Journal article
(Letter)


Resonant Vibrations, Peak Broadening, and Noise in Single Molecule Contacts: The Nature of the First Conductance Peak


Publication Details
Author(s): Secker D, Wagner S, Ballmann SD, Härtle R, Thoss M, Weber HB
Publisher: American Physical Society
Publication year: 2011
Volume: 106
Pages range: 136807
ISSN: 0031-9007

Abstract

We carry out experiments on single-molecule junctions at low temperatures, using the mechanically controlled break junction technique. Analyzing the results obtained with various molecules, the nature of the first peak in the differential conductance spectra is elucidated. We observe an electronic transition with a vibronic fine structure, if the first peak occurs at small voltages. This regime can accurately be described by the resonant tunneling model. At higher voltages, additional smearing is observed and no fine structure can be resolved. A detailed analysis of the noise signal indicates that the onset of current is associated with strong fluctuations as a precursor of current flow. The data indicate that a complex fluctuation-driven transport mechanism takes over in this regime. © 2011 American Physical Society.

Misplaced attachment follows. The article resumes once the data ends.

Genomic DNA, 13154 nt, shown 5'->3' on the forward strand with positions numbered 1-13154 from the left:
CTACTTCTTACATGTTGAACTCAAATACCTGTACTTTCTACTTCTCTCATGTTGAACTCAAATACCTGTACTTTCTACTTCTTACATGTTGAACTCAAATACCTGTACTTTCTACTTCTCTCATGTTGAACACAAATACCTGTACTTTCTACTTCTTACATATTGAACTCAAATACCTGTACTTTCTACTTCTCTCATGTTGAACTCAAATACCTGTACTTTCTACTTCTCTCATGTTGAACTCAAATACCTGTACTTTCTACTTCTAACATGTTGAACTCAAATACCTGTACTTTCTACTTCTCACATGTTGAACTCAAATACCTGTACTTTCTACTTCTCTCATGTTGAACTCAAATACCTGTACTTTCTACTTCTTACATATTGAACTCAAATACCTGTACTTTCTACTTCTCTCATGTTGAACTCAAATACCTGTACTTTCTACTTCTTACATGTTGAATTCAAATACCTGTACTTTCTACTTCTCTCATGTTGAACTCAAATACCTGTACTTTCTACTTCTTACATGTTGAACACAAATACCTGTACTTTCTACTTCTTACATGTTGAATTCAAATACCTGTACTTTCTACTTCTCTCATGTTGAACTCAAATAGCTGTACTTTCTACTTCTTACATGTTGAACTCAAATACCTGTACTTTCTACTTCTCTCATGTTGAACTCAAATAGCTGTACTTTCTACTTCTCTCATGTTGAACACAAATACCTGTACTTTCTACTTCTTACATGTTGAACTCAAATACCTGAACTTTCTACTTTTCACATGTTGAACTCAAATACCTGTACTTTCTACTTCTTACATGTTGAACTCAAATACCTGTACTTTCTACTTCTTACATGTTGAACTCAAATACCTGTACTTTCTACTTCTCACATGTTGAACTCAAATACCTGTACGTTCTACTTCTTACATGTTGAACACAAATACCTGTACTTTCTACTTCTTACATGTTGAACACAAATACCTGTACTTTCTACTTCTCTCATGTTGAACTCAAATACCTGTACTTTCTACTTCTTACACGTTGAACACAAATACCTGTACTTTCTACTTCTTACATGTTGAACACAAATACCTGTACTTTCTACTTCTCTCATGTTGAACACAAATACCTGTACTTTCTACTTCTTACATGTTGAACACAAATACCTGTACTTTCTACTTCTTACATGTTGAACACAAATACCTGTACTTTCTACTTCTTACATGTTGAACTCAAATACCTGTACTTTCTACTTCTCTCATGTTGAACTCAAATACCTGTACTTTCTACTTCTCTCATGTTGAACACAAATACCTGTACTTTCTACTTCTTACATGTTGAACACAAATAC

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How to cite
APA: Secker, D., Wagner, S., Ballmann, S.D., Härtle, R., Thoss, M., & Weber, H.B. (2011). Resonant Vibrations, Peak Broadening, and Noise in Single Molecule Contacts: The Nature of the First Conductance Peak. Physical Review Letters, 106, 136807. https://dx.doi.org/10.1103/PhysRevLett.106.136807

MLA: Secker, Daniel, et al. "Resonant Vibrations, Peak Broadening, and Noise in Single Molecule Contacts: The Nature of the First Conductance Peak." Physical Review Letters 106 (2011): 136807.

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